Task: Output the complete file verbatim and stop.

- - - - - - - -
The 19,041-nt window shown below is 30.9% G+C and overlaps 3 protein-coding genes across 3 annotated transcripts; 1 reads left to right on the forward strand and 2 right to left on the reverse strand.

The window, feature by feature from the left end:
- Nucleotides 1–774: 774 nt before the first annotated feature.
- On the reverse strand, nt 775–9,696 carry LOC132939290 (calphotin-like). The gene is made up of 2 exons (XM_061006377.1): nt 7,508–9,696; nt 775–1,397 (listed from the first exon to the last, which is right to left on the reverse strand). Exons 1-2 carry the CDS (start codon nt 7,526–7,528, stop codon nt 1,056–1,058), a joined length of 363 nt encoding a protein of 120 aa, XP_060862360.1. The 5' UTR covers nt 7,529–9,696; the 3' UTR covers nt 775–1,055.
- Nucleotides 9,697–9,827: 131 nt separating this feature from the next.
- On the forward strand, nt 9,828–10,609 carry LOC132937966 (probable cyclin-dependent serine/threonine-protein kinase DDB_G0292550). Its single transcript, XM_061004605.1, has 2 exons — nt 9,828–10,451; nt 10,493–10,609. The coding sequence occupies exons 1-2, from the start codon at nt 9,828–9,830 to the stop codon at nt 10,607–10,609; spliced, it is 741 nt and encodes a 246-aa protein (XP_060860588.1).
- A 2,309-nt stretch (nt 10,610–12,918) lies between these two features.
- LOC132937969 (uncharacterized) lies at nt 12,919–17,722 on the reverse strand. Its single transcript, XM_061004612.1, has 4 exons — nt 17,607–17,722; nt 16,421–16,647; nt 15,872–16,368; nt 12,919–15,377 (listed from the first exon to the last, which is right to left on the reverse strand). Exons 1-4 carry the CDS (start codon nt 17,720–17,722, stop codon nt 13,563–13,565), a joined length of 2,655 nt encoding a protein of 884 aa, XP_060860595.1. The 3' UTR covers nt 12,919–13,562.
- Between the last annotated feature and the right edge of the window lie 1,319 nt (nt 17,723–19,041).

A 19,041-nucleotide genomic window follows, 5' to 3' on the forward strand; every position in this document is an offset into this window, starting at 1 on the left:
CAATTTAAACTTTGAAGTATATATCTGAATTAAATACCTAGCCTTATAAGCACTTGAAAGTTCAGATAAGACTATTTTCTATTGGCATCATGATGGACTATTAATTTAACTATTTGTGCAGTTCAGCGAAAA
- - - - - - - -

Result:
The 19,041-nt window shown below is 30.9% G+C and overlaps 3 protein-coding genes across 3 annotated transcripts; 1 reads left to right on the forward strand and 2 right to left on the reverse strand.

The window, feature by feature from the left end:
- Nucleotides 1–774: 774 nt before the first annotated feature.
- On the reverse strand, nt 775–9,696 carry LOC132939290 (calphotin-like). The gene is made up of 2 exons (XM_061006377.1): nt 7,508–9,696; nt 775–1,397 (listed from the first exon to the last, which is right to left on the reverse strand). Exons 1-2 carry the CDS (start codon nt 7,526–7,528, stop codon nt 1,056–1,058), a joined length of 363 nt encoding a protein of 120 aa, XP_060862360.1. The 5' UTR covers nt 7,529–9,696; the 3' UTR covers nt 775–1,055.
- Nucleotides 9,697–9,827: 131 nt separating this feature from the next.
- On the forward strand, nt 9,828–10,609 carry LOC132937966 (probable cyclin-dependent serine/threonine-protein kinase DDB_G0292550). Its single transcript, XM_061004605.1, has 2 exons — nt 9,828–10,451; nt 10,493–10,609. The coding sequence occupies exons 1-2, from the start codon at nt 9,828–9,830 to the stop codon at nt 10,607–10,609; spliced, it is 741 nt and encodes a 246-aa protein (XP_060860588.1).
- A 2,309-nt stretch (nt 10,610–12,918) lies between these two features.
- LOC132937969 (uncharacterized) lies at nt 12,919–17,722 on the reverse strand. Its single transcript, XM_061004612.1, has 4 exons — nt 17,607–17,722; nt 16,421–16,647; nt 15,872–16,368; nt 12,919–15,377 (listed from the first exon to the last, which is right to left on the reverse strand). Exons 1-4 carry the CDS (start codon nt 17,720–17,722, stop codon nt 13,563–13,565), a joined length of 2,655 nt encoding a protein of 884 aa, XP_060860595.1. The 3' UTR covers nt 12,919–13,562.
- Between the last annotated feature and the right edge of the window lie 1,319 nt (nt 17,723–19,041).

A 19,041-nucleotide genomic window follows, 5' to 3' on the forward strand; every position in this document is an offset into this window, starting at 1 on the left:
CAATTTAAACTTTGAAGTATATATCTGAATTAAATACCTAGCCTTATAAGCACTTGAAAGTTCAGATAAGACTATTTTCTATTGGCATCATGATGGACTATTAATTTAACTATTTGTGCAGTTCAGCGAAAA